Aye. And they are armed with double ought muck-shot, which can only be lethal if society in general decides not to counter their barrage of damn-O by being (and doing) a Real counter O-salt (with extreme prejudice, I might add), using everything in our
O-rsenal.

Knave-l God Fire, O-pedoes, OMahawks, Owitzers, t(h)anks,
in-fantry, special fOrces, and even Newclear weapons will be more than enough to send 'em packin' with their tail between their legs.

And on every front, be it air-to-err, surface-to-err or subsurface-to-err (hell, everywhere-to-err!) use those heat-seeking truth missiles my friends.

I'm talkin' Holy fire scorched earth policy here!
ROE (Rules of engagement):
O-bliterate the hell outta them.

Ain't no compromisin' with those walkin' dead types anyhow or their inhuman rights pukes.

10/21/2010 12:11:00 AM  
Blogger USS Ben USN (Ret) said...

IRT the free market discussion, I cooncur: good character means the customers will get high quality, honesty, etc., and the leader(s) set the tone.

The same principles hold true in the military, and every walk of life to some extent.

It's the straight shooters that folks wanna deal with, and not just in free markets.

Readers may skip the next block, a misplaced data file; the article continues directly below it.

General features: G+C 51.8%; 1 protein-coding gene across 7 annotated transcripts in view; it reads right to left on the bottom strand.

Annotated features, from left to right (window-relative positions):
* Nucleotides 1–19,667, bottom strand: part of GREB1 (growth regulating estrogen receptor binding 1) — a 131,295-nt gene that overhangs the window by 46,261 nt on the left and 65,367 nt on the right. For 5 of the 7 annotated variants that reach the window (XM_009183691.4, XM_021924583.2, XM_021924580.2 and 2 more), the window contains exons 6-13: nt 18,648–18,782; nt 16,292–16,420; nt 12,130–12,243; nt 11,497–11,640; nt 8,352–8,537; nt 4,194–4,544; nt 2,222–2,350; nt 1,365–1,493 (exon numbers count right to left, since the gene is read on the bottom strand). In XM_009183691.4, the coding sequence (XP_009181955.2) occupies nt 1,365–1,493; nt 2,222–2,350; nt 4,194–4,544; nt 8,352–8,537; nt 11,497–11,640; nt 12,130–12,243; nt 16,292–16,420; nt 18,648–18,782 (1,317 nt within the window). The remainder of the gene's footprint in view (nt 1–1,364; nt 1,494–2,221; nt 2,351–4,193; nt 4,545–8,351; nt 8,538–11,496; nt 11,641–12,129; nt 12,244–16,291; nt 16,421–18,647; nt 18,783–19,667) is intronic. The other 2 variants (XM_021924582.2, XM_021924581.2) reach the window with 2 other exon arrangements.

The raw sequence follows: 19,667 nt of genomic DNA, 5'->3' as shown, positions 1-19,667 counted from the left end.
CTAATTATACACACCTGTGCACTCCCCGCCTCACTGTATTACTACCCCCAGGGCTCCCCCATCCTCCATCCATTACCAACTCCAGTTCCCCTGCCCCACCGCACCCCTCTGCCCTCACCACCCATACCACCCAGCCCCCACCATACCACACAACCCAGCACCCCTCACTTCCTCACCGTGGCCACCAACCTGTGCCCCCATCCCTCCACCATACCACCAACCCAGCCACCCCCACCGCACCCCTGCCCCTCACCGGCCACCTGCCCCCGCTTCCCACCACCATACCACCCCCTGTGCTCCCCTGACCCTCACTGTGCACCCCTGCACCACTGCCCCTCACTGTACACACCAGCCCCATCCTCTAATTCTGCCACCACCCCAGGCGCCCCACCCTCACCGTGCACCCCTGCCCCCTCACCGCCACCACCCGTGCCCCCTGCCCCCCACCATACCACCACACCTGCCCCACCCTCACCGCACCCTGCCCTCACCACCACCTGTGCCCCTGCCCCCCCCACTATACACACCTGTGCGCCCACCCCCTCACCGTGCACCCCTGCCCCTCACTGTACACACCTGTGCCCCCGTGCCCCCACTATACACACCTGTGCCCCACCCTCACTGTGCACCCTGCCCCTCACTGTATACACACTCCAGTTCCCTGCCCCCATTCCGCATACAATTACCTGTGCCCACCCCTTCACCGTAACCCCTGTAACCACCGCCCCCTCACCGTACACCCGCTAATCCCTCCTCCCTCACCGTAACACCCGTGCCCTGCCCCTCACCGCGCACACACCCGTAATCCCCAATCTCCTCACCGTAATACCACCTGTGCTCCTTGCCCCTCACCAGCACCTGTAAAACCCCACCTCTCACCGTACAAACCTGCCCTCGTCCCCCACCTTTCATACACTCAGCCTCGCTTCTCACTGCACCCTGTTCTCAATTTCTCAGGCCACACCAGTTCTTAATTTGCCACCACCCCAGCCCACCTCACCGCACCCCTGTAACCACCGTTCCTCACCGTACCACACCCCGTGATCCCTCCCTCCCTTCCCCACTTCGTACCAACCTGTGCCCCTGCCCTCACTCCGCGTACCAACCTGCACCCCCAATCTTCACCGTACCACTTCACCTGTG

I would and have pay more for good character driven products of high quality rather than pay less for inferior products produced by a business ran by scumbags if at all possible.

However, even if the quality of products is high, but the owner and staff of a business is say, anti-American or anti-liberty, then I choose not to do business with them.
Back to good character. It's not just a good business practice, it's a good practice regardless.

10/21/2010 12:34:00 AM  
Blogger USS Ben USN (Ret) said...

Hey, what about the overcaste? :^)

10/21/2010 12:36:00 AM  
Blogger USS Ben USN (Ret) said...

Then there's the die caste, which are the jihadists, commies, and totalitarians.

I reckon the neo-commies would be die caste lite since they spread death slower and with fewer calories.

10/21/2010 12:43:00 AM  
Blogger SippicanCottage said...

That guy. There, that one. In the picture there.

I wanna party with that guy.

10/21/2010 07:19:00 AM  
Blogger Van said...

Plays a mean picket guitar, doesn't he?

10/21/2010 07:38:00 AM